As a person that spends a lot of his fishing time trolling for salmon from a kayak, I was suffering a major first world problem. I love the Scotty mounts and the Orca rod holder - especially with the Scotty Slip Disks - but with only 30 degrees per slot on the rod holder base (12 positions) my rod tip was either too far forward (didn't like the rod tip "action"), or too far back (sore neck form staring off to the side). Not only that, but it was slightly different on the various kayaks I fish from. Anyways, I got bored one rainy winter day and designed the Mark I version, cut it from 1/8 inch aluminum. It has two 15 degree arced slots at each of the two track mounting points. So, now I can adjust to my hearts content! I thought I was the smartest guy in the world. I planned to test it with the brass toilet bolts and some knurled knobs I 3D printed (1" Diameter Knurled Knob for 1/4x20 nuts and bolts by Frugalshave).
- Machine Type:
- CNC Router
- CAD - Fusion 360 / CAM - Estlcam
- Machine Time:
- Less than 10 minutes with tool changes
- Bit or Laser Size:
- 1/8 (3.175mm) two straight flute cutter and an 82 degree coutersink bit.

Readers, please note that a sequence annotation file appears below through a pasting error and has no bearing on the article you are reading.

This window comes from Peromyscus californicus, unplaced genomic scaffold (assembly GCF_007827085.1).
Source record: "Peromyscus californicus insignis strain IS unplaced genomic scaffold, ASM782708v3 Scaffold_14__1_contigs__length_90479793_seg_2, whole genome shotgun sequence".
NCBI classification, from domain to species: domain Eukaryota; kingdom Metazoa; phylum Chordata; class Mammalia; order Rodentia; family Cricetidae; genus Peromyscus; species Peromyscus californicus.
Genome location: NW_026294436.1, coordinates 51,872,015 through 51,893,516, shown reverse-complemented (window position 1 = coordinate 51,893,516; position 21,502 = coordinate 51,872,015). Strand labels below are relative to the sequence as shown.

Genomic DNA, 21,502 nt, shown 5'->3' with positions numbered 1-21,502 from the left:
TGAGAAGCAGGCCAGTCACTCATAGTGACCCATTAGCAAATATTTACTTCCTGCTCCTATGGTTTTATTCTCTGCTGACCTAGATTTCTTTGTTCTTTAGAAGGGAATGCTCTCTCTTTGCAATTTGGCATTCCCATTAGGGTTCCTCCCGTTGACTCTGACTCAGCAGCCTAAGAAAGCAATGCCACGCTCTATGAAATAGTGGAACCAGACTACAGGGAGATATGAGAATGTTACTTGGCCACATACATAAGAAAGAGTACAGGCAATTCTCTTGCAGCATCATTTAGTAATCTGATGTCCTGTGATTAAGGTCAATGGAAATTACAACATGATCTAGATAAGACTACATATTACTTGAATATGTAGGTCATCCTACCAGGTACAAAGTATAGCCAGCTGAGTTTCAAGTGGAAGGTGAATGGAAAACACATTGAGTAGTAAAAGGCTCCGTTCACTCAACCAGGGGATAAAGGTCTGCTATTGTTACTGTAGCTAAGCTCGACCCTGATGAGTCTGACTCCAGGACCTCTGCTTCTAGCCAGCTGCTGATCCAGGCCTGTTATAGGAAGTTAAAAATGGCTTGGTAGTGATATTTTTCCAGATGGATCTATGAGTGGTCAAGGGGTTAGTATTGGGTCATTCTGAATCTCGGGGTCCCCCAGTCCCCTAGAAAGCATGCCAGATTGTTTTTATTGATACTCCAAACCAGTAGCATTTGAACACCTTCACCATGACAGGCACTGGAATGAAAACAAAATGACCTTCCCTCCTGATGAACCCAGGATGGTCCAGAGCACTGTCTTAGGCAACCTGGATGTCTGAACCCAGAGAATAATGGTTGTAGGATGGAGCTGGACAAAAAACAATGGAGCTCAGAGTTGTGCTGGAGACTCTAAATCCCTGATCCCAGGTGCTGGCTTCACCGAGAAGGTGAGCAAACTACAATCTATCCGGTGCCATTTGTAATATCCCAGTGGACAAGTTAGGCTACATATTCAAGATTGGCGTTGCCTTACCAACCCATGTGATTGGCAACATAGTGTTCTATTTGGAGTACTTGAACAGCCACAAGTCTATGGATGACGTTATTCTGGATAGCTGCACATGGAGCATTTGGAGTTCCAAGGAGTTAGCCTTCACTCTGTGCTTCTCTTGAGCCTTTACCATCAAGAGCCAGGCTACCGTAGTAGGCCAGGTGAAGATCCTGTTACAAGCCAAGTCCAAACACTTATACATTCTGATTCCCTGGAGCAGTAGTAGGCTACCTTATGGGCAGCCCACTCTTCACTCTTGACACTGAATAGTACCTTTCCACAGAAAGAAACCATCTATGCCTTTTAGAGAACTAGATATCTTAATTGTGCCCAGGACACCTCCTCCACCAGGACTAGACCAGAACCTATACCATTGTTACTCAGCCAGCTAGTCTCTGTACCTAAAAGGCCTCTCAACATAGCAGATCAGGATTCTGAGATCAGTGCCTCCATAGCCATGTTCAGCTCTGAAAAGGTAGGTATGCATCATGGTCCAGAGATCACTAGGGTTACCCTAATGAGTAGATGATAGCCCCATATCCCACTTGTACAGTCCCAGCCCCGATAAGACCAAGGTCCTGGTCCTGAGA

- Feeds & Speeds:
- 2500 mm/min
Then I mounted it. D-oh. The bolt heads hung up on the track taking away much of its adjustability. It is not adjustable if the bolts on the underside attaching the rod mount are not countersunk, which is tough do with 1/4"-20 bolts in 1/8" aluminum. How did I not think of that?
I did have an old cutting board which is made from HDPE plastic just like Starboard. So, Mark II was cut and the countersinks were added. The rod holder is attached with 4 machine screws. This thing has been used hard for two years and has had a lot of salmon yanking on it, so I considered the design a success.
The countersinks on the bottom were crudely done by hand on this version.
Since the mount has worked so well for me, I purchased some black Starboard, fired up the CNC, and made a couple more. I slightly changed the design, as well. The Mark II is on the left, the Mark III is on the right. This would be easy to adjust to any brand of rod older mount if I knew the hole spacing.
I'm sure the Smithsonian will be contacting me for the original prototype, so that has been securely stored away.
The following video shows the project and an easy way to zero on small work pieces if you are trying to use up scrap. I don't know why I didn't think of it sooner. The video (3:02 min) may also be a little detailed process-wise, but some nerds like me like details -- so here it is:
Finished product 1/4" thick (technically 6mm):